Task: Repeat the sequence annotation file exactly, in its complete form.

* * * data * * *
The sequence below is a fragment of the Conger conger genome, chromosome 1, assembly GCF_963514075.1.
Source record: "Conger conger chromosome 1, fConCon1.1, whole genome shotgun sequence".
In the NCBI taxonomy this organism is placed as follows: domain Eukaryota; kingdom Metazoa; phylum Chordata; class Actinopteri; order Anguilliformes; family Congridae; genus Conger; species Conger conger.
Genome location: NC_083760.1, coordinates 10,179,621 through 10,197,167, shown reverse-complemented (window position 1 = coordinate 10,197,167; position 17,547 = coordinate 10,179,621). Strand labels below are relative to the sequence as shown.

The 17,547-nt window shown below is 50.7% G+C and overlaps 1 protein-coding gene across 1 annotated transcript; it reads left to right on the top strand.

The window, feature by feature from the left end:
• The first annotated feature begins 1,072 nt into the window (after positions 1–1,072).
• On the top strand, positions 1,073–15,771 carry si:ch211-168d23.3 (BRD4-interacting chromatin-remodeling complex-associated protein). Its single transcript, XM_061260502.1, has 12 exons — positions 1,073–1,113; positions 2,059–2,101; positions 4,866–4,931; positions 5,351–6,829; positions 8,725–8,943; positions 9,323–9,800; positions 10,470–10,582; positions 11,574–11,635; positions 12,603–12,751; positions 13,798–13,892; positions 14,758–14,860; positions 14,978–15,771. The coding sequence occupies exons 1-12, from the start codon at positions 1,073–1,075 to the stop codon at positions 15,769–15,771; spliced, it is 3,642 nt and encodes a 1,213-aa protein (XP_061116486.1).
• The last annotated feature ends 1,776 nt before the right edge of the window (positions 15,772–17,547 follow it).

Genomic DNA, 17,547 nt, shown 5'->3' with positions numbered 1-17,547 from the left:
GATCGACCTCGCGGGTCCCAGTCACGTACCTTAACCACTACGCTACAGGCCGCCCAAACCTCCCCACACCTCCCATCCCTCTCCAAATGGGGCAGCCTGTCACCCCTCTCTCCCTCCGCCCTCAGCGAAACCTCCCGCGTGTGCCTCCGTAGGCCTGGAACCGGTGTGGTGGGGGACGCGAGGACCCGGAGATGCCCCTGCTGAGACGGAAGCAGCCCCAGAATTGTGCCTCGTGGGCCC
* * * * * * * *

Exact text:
The sequence below is a fragment of the Conger conger genome, chromosome 1, assembly GCF_963514075.1.
Source record: "Conger conger chromosome 1, fConCon1.1, whole genome shotgun sequence".
In the NCBI taxonomy this organism is placed as follows: domain Eukaryota; kingdom Metazoa; phylum Chordata; class Actinopteri; order Anguilliformes; family Congridae; genus Conger; species Conger conger.
Genome location: NC_083760.1, coordinates 10,179,621 through 10,197,167, shown reverse-complemented (window position 1 = coordinate 10,197,167; position 17,547 = coordinate 10,179,621). Strand labels below are relative to the sequence as shown.

The 17,547-nt window shown below is 50.7% G+C and overlaps 1 protein-coding gene across 1 annotated transcript; it reads left to right on the top strand.

The window, feature by feature from the left end:
• The first annotated feature begins 1,072 nt into the window (after positions 1–1,072).
• On the top strand, positions 1,073–15,771 carry si:ch211-168d23.3 (BRD4-interacting chromatin-remodeling complex-associated protein). Its single transcript, XM_061260502.1, has 12 exons — positions 1,073–1,113; positions 2,059–2,101; positions 4,866–4,931; positions 5,351–6,829; positions 8,725–8,943; positions 9,323–9,800; positions 10,470–10,582; positions 11,574–11,635; positions 12,603–12,751; positions 13,798–13,892; positions 14,758–14,860; positions 14,978–15,771. The coding sequence occupies exons 1-12, from the start codon at positions 1,073–1,075 to the stop codon at positions 15,769–15,771; spliced, it is 3,642 nt and encodes a 1,213-aa protein (XP_061116486.1).
• The last annotated feature ends 1,776 nt before the right edge of the window (positions 15,772–17,547 follow it).

Genomic DNA, 17,547 nt, shown 5'->3' with positions numbered 1-17,547 from the left:
GATCGACCTCGCGGGTCCCAGTCACGTACCTTAACCACTACGCTACAGGCCGCCCAAACCTCCCCACACCTCCCATCCCTCTCCAAATGGGGCAGCCTGTCACCCCTCTCTCCCTCCGCCCTCAGCGAAACCTCCCGCGTGTGCCTCCGTAGGCCTGGAACCGGTGTGGTGGGGGACGCGAGGACCCGGAGATGCCCCTGCTGAGACGGAAGCAGCCCCAGAATTGTGCCTCGTGGGCCC